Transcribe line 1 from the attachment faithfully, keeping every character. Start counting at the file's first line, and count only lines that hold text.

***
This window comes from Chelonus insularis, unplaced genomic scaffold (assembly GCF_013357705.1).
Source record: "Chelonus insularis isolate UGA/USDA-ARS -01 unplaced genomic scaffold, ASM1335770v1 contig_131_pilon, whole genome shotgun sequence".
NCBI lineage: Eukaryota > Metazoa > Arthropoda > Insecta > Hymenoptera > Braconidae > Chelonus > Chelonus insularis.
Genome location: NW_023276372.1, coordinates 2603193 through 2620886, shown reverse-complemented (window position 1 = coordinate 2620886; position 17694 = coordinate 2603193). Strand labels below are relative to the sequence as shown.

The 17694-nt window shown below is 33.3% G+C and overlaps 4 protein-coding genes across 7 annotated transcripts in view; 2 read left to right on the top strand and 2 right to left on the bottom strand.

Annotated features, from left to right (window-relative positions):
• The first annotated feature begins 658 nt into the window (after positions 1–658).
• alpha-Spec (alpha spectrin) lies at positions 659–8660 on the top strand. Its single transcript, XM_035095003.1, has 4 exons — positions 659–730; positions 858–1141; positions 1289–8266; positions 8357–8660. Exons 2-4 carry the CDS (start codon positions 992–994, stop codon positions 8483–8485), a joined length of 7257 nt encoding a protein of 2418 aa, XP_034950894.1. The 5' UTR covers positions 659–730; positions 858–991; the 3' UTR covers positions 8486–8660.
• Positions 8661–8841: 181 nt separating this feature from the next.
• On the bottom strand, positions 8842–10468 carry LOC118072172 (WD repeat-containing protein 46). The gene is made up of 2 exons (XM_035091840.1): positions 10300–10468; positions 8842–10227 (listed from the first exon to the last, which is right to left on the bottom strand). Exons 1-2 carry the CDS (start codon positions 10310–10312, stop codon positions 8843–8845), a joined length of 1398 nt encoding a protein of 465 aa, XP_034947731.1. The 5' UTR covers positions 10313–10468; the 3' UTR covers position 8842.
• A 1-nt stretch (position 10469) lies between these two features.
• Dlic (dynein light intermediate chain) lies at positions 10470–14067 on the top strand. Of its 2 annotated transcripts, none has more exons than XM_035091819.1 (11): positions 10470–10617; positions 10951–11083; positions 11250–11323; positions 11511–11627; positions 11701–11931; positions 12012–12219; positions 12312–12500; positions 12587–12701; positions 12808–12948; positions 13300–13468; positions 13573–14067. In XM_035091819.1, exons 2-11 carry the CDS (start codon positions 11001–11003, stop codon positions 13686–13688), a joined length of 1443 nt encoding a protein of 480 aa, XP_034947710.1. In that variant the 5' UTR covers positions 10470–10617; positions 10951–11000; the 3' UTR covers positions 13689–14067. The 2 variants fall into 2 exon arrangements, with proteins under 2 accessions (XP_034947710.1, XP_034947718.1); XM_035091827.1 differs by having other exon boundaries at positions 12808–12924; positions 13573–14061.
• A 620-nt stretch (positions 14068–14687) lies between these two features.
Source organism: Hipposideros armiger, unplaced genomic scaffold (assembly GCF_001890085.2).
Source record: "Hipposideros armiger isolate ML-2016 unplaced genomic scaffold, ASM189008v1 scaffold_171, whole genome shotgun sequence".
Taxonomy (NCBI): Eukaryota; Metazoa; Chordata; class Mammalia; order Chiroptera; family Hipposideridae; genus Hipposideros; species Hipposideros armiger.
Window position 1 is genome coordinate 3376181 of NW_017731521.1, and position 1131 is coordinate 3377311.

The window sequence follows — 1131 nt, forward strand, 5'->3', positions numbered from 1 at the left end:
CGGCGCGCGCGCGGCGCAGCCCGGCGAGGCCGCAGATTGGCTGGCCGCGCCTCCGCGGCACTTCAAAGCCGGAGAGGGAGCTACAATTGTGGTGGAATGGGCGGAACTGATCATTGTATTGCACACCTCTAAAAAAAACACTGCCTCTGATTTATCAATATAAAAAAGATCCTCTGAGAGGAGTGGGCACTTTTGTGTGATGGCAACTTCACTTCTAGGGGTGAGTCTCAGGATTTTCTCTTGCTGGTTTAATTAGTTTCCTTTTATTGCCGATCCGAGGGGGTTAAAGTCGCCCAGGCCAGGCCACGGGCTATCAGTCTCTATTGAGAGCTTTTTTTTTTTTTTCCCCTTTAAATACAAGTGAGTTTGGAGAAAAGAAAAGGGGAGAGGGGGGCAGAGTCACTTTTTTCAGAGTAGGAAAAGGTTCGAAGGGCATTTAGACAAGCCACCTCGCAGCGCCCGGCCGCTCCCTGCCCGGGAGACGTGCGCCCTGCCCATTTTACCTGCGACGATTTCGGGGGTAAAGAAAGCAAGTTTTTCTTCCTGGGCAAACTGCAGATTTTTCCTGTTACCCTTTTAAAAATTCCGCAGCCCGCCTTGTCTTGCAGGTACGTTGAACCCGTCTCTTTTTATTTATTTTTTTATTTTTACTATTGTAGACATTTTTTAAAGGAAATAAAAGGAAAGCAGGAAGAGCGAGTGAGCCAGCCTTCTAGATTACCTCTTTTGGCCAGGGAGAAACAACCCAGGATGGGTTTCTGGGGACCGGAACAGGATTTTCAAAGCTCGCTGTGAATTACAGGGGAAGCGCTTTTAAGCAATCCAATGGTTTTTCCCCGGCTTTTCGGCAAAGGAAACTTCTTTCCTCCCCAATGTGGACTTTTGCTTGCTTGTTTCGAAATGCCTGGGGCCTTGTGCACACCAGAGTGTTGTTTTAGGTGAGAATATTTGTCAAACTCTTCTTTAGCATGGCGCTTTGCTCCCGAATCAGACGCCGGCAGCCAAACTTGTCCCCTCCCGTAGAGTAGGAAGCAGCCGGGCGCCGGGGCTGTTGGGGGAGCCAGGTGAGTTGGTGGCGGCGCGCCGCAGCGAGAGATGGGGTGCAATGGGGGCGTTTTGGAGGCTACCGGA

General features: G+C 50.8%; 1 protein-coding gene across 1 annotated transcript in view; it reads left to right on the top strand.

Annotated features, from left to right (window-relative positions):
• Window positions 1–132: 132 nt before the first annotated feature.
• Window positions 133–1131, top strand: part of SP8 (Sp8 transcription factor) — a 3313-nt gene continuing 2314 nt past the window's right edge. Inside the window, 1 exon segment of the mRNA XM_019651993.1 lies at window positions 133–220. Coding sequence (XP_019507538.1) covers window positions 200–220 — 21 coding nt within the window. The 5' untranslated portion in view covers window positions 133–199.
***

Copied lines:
This window comes from Chelonus insularis, unplaced genomic scaffold (assembly GCF_013357705.1).